Brussels prepares ‘strategy’ to boost deployment of heat pumps
In a bid to further the EU’s energy independence, the European Commission has announced an action plan in the coming months to boost the manufacturing and deployment of heat pumps in Europe.
The Kremlin’s war in Ukraine and a renewed focus on industrial policy has put the humble heat pump at the centre of EU plans to exit Russian fossil fuels.
“You can also expect from our side that we will present a strategy on heat pumps,” the EU’s energy commissioner, Kadri Simson, told lawmakers in the European Parliament’s industrial committee on Thursday (9 March).
Doing so would support the EU’s efforts to become more energy independent and “not to replace one unreliable source of gas with another,” Simson said, adding that the strategy is expected to be tabled before the end of the year, coinciding with industrial policy endeavours spearheaded in Brussels.
Heat pumps are often described as “reverse fridges” – they concentrate ambient heat, producing warmth at a much greater degree of efficiency than their traditional counterparts.
While heat pumps are expected to become the largest source of decarbonised household heat in Europe, the appliance had been relegated to a relatively minor role in the EU’s plan to exit Russian fossil fuels, dubbed REPowerEU, that was presented in May last year.
The REPowerEU plan aimed to “double the rate of deployment of heat pumps,” referring to 10 million hydronic heat pumps “in the next five years” and 30 million by 2030.
This was not ambitious enough for the European Heat Pump Association (EHPA), which called for “an EU heat pump accelerator” in response. “The challenges of a massive heat pump rollout require concerted action,” said Thomas Nowak, EHPA’s secretary general.
While relatively little is known about the actual content of the strategy, Nowak says it “will help decision makers to focus and hopefully ensure sufficient capacity across the value chain.”
According to a European Commission spokesperson, “this initiative will be closely coordinated with the Green Deal Industrial Plan and the Net-Zero Industry Act,” which is due to be presented on 14 March.
The heat pump strategy will thus become part of a wider EU industrial policy push to ensure that “clean” industries are located in Europe.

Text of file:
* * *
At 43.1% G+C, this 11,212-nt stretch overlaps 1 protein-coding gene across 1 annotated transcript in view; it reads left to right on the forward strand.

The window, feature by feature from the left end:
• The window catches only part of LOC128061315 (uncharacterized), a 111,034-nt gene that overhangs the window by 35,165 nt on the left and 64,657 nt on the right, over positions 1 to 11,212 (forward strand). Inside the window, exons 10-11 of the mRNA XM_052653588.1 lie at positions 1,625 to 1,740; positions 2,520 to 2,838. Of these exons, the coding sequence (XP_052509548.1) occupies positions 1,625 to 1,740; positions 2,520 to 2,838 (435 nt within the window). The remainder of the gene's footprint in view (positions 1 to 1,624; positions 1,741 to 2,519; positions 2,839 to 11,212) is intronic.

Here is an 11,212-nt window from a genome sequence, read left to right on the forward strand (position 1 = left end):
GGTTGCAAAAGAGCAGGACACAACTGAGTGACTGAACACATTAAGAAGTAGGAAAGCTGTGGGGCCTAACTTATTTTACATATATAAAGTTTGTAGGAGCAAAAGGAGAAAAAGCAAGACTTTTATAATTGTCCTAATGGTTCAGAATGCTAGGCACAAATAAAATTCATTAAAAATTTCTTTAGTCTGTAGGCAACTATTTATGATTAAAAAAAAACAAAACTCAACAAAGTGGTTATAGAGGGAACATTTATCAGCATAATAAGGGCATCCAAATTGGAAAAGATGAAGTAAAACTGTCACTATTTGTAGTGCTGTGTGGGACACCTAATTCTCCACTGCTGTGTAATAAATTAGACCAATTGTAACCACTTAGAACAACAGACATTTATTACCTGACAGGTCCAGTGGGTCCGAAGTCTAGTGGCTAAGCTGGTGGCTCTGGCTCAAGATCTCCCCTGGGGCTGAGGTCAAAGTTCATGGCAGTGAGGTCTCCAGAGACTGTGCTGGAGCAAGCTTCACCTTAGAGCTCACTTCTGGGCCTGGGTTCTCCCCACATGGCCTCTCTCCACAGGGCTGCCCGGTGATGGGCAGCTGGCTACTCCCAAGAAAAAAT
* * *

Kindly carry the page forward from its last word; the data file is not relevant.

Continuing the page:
Doing so pits Europe against other regions of the world, which have also entered the race to manufacture the new wave of heating appliances that are set to equip millions of homes. China, in particular, has seen exports of heat pumps to Europe increase significantly in the past years.
Battle for dominance in heat pump markets reaches Europe
Heat pumps, considered crucial to climate-neutral heating, are another industrial sector in which nations compete over leadership. The EU learnt a harsh lesson from the loss of its solar industry, can it avoid a repeat of history?
Measures already in place
As a first step, the European Commission presented on Thursday its new Temporary Crisis Framework for state aid, which allows national governments to subsidise “the manufacturing of strategic equipment” such as solar panels, batteries, and heat pumps.
“Our rules enable Member States to accelerate net-zero investments at this critical moment,” explained Commission Vice-President Margrethe Vestager, in charge of competition policy.
Heat pumps are also one of few technologies to benefit from a special emergency regulation passed in 20 December 2022. Limited to 18 months, the emergency rules stipulate that permit waiting time for new clean heaters of significant size “shall not exceed one month.”
For smaller household types, no permit shall be required.
Boost for Germany’s heat pump makers as industrial policy meets climate action
The heat pump industry, the new darling of the German government, must grow rapidly to achieve the 2024 target of beginning the installation of 500,000 pumps a year, which Berlin is happy to assist in.